UNCOVER FORGOTTEN HISTORIES AND EPHEMERA FROM OUR REALITY
Written and compiled by The Parallel Effect's transdisciplinary and archival researcher, Eloise Chandler.
Many of our multiverse imaginings have been influenced by archival research carried out across international, national, organisational, community and activist repositories.
Throughout our bouts of archive fever, we have identified realms of forgotten material pertinent to understanding today’s climate crisis.
We’ve also “re-discovered” many documents that articulate forgotten ideas and movements for change, which - without certain spoilers - may have resulted in a very different today.
Such “discoveries” have prompted the team at The Parallel Effect to question and think about what sustainability means from the perspective of knowledge and ideas.
So much of today’s treatments of knowledge of climate change and sustainable practice are cast ahistorically as the stuff of “now” or the very recent past. Too frequently “new” ideas and actions fail to cite the intellectual, social, cultural, scientific and organisational labour of those that preceded them. Even mainstream ideas from the past are redacted from contemporary discussions of where we are, what we are doing, why we are doing it, and what we could do better or differently.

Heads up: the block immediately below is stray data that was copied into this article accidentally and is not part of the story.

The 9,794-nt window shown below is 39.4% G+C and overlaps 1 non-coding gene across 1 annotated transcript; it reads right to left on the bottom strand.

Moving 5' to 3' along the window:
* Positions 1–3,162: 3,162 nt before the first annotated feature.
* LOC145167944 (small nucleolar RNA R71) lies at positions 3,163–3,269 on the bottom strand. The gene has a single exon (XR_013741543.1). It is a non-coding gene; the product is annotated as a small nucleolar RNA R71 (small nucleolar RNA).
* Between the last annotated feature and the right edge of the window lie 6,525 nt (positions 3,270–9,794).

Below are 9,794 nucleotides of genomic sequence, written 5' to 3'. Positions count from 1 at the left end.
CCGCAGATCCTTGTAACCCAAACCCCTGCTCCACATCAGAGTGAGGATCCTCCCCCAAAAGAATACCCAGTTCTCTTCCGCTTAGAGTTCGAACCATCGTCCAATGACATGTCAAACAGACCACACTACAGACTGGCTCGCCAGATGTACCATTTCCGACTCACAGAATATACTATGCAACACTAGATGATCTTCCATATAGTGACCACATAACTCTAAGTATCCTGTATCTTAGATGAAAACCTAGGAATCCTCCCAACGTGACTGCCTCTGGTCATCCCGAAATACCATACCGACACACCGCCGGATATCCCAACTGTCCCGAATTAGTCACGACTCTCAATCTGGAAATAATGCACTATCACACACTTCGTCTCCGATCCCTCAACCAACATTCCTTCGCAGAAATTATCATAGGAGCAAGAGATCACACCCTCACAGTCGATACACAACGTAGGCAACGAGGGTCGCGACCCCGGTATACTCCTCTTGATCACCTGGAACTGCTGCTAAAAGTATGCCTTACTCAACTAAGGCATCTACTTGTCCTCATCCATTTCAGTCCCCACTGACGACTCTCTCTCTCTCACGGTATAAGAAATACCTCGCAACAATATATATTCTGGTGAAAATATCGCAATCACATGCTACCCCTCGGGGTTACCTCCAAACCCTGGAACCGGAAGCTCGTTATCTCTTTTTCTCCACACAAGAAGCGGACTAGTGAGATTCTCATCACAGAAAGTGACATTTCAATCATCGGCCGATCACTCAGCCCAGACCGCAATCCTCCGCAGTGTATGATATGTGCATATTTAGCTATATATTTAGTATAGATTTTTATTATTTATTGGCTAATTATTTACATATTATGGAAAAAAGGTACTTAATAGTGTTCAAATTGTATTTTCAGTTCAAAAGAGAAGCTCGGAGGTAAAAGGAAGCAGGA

As we have grappled with this disposable economy of memory – perhaps another symptom of the inroads made by climate change denialism – we’ve started to think of how we can apply a more sustainable approach to knowledge in our creative practice.
Inside the Multiverse Museum - part of the 'Enter The Parallel Effect' experience - we have curated intersectional exhibits made up of some of these forgotten histories from our reality, alongside those from alternate timelines.
We are incredibly excited to be able to share some of these extraordinary artefacts with you (everything from handwritten letters through to top secret dossiers!) and would also encourage you to explore the archives which hold them whilst contemplating the extraordinary histories and possibilities they suggest.